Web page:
The Ten-Zone is a Fantasy Football Gold Mine
Anyone even remotely familiar with football knows that the red zone is where all of the magic happens. The NFL RedZone is so important to the game that it even has its own channel dedicated to it. If plays inside the 20-yard line are good, it stands to reason that plays inside the 10-yard line are even better. But how much better?
Top Ten-Zone Performers
The first thing we need to do is figure out which players are receiving these ten zone targets so that we can track efficiencies and fantasy output for these plays. Here are the top 10 in terms of ten-zone activity for 2017.[lptw_table id=”53272″ style=”default”]
As you can see ten-zone targets do not guarantee success, but it is nearly impossible to finish among the top pass catchers without them. There are only 7 WRs on the list above, but together they represent 5 of the top 7 WRs in fantasy scoring. Only Michael Thomas and Larry Fitzgerald were able to crack the top 7 without being top 10 in ten-zone targets, and this was mostly because they both had 100+ reception seasons.
The second thing you may notice is the scarcity of these targets in 2017. Only 9 players finished with double-digit targets inside the 10. This means they are very high on the supply and demand scale making them immensely valuable. In fact, this number is down 64% from 2013 and represents the fewest amount of players to reach this milestone since 2005.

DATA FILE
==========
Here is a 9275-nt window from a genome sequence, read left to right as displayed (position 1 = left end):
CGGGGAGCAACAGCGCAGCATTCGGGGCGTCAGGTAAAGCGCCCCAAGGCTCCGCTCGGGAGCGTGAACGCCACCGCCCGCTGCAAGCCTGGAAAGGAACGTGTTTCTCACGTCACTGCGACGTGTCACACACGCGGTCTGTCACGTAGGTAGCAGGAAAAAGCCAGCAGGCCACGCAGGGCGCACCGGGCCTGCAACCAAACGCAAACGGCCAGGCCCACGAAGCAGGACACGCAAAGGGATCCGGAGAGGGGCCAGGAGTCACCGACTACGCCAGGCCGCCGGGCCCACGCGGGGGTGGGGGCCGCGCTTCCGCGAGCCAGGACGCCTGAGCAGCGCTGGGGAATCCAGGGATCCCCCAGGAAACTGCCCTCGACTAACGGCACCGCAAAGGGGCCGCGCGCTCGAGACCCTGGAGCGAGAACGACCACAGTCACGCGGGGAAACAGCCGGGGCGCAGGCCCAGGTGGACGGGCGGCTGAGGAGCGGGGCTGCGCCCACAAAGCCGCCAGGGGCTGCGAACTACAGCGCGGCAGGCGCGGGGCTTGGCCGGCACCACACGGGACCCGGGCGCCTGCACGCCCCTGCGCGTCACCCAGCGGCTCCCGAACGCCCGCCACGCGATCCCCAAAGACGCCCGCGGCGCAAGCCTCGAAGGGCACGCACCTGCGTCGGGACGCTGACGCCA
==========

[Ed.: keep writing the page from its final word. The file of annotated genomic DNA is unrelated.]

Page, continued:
Lastly, it is worth pointing out that despite the difficulty of achieving this double-digit threshold, every player listed above has reached that mark at least twice with the exception of Crabtree and Hopkins. This means that you can target these players in your draft because either their talent level or roles with their respective teams make them more likely to repeat their performances. So, now that we know who to target, what are we getting in return?
You may be thinking that this article is just common sense. The closer to the end zone you get the more fantasy points you score. However, the actual points per target numbers are staggering once the field gets shorter. Let’s look again at the list of players above. If you combine all of their targets and fantasy points regardless of where they occurred on the field you get 1.74 fantasy points per target. An impressive number considering they combined for 1,291 targets. That’s a lot of fantasy points. Trust me, I did the math.
Not surprisingly, this number slumps to 1.61 points per target when they occur outside of the red zone. What may be surprising is that targets between the opponent’s 20 and 10-yard line yield even fewer points. All the way down to 1.26! Could it be that red zone targets are actually less valuable than regular targets? This data seems to indicate that they are. This depression in fantasy scoring can be attributed to tighter coverage as the field shrinks and passing windows get tighter. It also makes the next thing I’m about to say border on magical. When targeted inside the 10-yard line, when coverage is even tighter, these players scored 3.32 fantasy points per target (6.41 points/reception)! This means that a ten-zone target is more than 2.5 times more valuable than a red zone target that comes between the 20 and the 10.
So next time you see a stat that claims a player is valuable because they received “X” number of targets in the red zone, do yourself a favor, dig a little deeper, do your own data mining and strike that ten-zone gold.